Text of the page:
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I was going to add that for most historical narratives, discussion of the evidence and sources comes out most clearly in detailed footnotes; discussion of the facts occupies most of the body of the narrative; and discussion of the interpretive framework -- the historian's thesis or interpretation -- comes out most visibly in the introduduction and conclusion, or sometimes the first and last chapter.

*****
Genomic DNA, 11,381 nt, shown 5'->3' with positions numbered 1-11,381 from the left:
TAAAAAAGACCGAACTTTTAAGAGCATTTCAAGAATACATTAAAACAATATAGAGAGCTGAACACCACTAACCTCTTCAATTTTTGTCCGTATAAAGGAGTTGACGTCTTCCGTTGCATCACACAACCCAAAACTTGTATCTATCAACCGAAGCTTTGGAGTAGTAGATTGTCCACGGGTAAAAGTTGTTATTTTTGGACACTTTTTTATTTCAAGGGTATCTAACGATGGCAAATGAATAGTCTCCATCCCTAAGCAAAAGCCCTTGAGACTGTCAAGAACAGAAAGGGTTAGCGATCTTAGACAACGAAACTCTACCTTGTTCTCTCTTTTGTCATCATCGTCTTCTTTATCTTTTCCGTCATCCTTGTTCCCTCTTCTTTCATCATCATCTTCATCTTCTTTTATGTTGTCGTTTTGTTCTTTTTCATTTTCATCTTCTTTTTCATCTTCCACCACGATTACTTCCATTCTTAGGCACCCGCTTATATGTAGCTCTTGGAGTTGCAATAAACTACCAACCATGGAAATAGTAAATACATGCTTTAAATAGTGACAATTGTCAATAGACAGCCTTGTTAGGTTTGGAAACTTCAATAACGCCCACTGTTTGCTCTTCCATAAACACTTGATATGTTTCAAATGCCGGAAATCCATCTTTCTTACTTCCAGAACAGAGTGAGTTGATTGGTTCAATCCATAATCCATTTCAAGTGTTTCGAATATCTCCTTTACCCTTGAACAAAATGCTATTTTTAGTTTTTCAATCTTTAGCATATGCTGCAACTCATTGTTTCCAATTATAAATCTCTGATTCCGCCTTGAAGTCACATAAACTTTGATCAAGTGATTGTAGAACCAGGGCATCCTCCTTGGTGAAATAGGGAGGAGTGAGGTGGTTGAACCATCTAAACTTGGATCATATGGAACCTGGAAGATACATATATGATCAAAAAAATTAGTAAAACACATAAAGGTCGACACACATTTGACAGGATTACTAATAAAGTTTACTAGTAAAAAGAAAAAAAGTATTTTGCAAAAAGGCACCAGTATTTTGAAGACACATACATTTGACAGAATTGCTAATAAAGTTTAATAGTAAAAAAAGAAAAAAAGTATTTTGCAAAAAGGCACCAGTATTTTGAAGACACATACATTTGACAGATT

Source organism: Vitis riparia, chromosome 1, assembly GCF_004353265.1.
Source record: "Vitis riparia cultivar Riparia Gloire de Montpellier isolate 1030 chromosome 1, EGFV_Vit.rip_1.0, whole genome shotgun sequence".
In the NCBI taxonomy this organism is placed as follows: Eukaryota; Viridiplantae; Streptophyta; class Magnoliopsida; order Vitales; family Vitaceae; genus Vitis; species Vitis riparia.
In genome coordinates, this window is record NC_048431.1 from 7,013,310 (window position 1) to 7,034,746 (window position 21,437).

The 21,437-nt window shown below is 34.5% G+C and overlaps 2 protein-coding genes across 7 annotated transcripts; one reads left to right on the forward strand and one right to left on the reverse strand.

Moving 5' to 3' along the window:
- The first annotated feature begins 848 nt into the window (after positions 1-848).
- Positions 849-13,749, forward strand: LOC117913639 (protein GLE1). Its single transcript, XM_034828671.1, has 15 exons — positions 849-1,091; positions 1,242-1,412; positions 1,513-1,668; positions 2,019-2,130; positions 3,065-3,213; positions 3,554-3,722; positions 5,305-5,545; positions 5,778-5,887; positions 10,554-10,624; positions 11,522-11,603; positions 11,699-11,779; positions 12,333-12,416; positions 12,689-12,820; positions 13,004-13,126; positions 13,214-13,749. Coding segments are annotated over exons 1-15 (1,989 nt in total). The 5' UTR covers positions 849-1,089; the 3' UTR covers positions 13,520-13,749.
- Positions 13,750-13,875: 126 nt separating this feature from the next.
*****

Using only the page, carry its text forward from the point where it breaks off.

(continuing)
I think that holds very true for Bushman's Rough Stone Rolling. The footnotes, with extended discussion of opposing views and sources, are almost like a separate book, which might be entitled "Discussion of Sources and Evidence for a Biography of Joseph Smith."

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